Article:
Reviews Theology

Review: The Third Day

Alex Webb-Peploe and André Parker. The Third Day: The Gospel of Luke Chapters 22-24. Surrey, UK: The Good Book Company, 2014. $6.29 (Amazon). 44 pp.

Teenagers and young adults read. Physics, chemistry, history, The Grapes of Wrath, economics. You name it. They are told to read it. And, for the most part, they do read (if they want to graduate high school or college!).  Academic reading is a pathway to adulthood. You just have to do it.

So if you have ever ministered to students, then you know it is a challenge to get them to read the Bible, much less enjoy it. I can’t tell you how many times I have heard a student (high school or college) say to me, “I don’t have time to read the Bible because I have so much homework and I have to read x-amount of pages before Friday.” I get it. I use to be there. But we can’t be content this. If you don’t read your American history textbook, you may be clueless about the Boston Tea Party. If you don’t read your Genesis or Romans, you will be clueless about matters of eternal significance.

So the question comes up, “How do we get young people to read the Bible?” My answer is that we must start small and do our best to make the Bible exciting, compelling, dramatic, yet at the same time faithfully represent of the actual words of God. For many of us, we immediately think that this applies to teaching the Bible with words (in youth group, summer camps, etc.). That is good and helpful, but what if it meant actually illustrating the Bible graphically? You know, providing some teeth to the biblical story in a way that might resonate with a teen. Alex Webb-Peploe and André Parker have done just that with a new graphic novel titled The Third Day.

The Third Day is, what the authors call, a “graphic realization” of the Bible. It’s not a “comic book” (read here to learn the difference). The book tells the story of Luke 22-24, which traces Jesus’ last hours before his crucifixion and resurrection. The story begins with Judas’ deal to betray Jesus and ends, as the Gospel of Luke does, with Jesus’ resurrection and ascension. The novel uses the complete text of Luke 22-24 from the Holman Christian Standard Bible. No one can argue that the book is a compromise of the Holy Scriptures because it used the “worldly medium” of graphic novel. The words are the exact words Luke wrote down, only beautifully represented with graphics.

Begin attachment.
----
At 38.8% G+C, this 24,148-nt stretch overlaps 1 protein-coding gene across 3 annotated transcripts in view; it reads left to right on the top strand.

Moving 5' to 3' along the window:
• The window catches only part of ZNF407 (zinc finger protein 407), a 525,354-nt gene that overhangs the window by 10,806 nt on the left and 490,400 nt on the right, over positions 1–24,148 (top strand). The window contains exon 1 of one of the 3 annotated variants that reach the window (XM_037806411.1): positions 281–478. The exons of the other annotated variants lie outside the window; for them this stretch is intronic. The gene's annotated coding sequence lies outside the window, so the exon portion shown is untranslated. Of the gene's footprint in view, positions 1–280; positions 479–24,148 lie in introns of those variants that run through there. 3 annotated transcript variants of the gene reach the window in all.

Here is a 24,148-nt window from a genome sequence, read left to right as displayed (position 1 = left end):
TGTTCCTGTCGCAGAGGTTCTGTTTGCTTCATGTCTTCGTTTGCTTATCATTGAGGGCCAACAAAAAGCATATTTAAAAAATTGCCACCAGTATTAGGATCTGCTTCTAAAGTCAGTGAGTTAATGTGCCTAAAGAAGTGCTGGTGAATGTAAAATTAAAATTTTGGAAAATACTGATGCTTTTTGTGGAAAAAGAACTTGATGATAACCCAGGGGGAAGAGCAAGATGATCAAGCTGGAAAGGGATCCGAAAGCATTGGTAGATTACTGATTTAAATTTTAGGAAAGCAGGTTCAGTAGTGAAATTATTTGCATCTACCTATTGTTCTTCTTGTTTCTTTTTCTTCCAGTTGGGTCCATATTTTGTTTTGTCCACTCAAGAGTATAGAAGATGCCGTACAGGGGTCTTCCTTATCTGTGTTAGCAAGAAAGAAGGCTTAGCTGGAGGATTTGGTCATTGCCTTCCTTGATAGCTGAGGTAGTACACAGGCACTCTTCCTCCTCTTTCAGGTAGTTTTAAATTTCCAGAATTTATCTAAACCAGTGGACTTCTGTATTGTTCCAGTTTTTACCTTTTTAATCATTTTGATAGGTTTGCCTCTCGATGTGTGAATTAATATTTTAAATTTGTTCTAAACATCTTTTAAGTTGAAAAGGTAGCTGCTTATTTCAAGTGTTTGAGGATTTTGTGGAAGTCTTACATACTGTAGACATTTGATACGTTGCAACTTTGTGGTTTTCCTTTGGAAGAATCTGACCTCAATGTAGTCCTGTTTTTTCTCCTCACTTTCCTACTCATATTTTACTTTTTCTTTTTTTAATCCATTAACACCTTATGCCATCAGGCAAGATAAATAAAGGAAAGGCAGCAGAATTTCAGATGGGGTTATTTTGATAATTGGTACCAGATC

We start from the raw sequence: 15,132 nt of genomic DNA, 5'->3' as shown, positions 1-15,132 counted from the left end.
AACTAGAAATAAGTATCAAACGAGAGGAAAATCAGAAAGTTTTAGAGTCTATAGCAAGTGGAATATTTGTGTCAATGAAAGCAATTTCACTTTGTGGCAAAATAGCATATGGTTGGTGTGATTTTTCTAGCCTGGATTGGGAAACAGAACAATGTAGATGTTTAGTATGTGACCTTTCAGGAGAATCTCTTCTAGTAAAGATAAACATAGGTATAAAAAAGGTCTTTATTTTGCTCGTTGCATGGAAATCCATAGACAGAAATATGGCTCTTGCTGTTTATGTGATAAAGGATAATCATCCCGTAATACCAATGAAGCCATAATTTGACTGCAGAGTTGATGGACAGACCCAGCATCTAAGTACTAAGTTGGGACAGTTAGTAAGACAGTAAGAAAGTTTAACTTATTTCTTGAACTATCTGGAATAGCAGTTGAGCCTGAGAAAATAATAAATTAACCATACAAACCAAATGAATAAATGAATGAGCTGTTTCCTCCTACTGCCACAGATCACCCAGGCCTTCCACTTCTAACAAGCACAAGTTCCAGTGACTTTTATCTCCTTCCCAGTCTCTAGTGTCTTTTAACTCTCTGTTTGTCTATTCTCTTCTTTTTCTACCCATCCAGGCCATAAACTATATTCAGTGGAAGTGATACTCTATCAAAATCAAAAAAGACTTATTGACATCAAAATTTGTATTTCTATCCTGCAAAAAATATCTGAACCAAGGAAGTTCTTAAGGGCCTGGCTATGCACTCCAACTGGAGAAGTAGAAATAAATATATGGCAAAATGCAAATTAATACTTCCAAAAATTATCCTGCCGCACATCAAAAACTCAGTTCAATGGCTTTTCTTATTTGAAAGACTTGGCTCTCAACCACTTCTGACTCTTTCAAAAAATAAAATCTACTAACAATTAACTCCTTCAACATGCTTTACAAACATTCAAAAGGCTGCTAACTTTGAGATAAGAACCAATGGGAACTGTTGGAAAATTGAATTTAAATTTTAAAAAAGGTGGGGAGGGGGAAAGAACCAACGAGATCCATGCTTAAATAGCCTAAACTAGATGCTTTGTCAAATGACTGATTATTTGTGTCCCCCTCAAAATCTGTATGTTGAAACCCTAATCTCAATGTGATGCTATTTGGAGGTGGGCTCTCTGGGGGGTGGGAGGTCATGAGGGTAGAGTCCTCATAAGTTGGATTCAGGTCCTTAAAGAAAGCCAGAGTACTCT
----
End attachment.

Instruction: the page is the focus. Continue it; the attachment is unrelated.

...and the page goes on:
Now about that graphic representation. It’s superb. It’s gritty, raw, and dark—far removed from the sanitized representations in Sunday School material or Hollywood movies. Jesus and his disciples look like the rag-tag bunch the Gospels make them out to be. The scenes, most prominently people’s faces, draw out the pain, anger, heartache, fear, brokenness, sadness, and unspeakable joy of Luke’s tone. The Third Day brings the Passion narrative to life with a punch. It’s a refreshing reminder that the gospel, though timeless, actually happened in a specific historic context at a certain point in time.

One particular scene that was helpful for me was after Jesus shared the Passover meal and the disciples argued about who is the greatest. The authors depicted the “dispute that arose among them” as a physical confrontation, in which one disciple grabs the shirt of another (imagine grabbing someone to throw them up against the wall) as they stand nose-to-nose (see the first image below.). In the West a “dispute” is usually done across a boardroom table with a Starbucks in hand. I can’t know if the art represents reality, but it makes me stop, think, and reconsider my assumptions of the text. That’s what good art, not to mention preaching and teaching, is supposed to do.

I highly recommend The Third Day for young people who find the story of Jesus (or the church’s modern re-telling of it) boring, uninspiring, or unrealistic. If you’re a parent or a youth minister, get a copy (or many copies) and give them away. My hope is that God will use this graphic novel, and others like it, to help young people to take Scriptures and the gospel story within it seriously.

Here are a few sample pages (click to enlarge).

Life Theology

Passion Week – Tuesday

This is a re-post of the Passion series from last year.

Daniel 7:13-14:

I saw in the night visions,
and behold, with the clouds of heaven
there came one like a son of man,
and he came to the Ancient of Days
and was presented before him.

And to him was given dominion
and glory and a kingdom,
that all peoples, nations, and languages
should serve him;
his dominion is an everlasting dominion,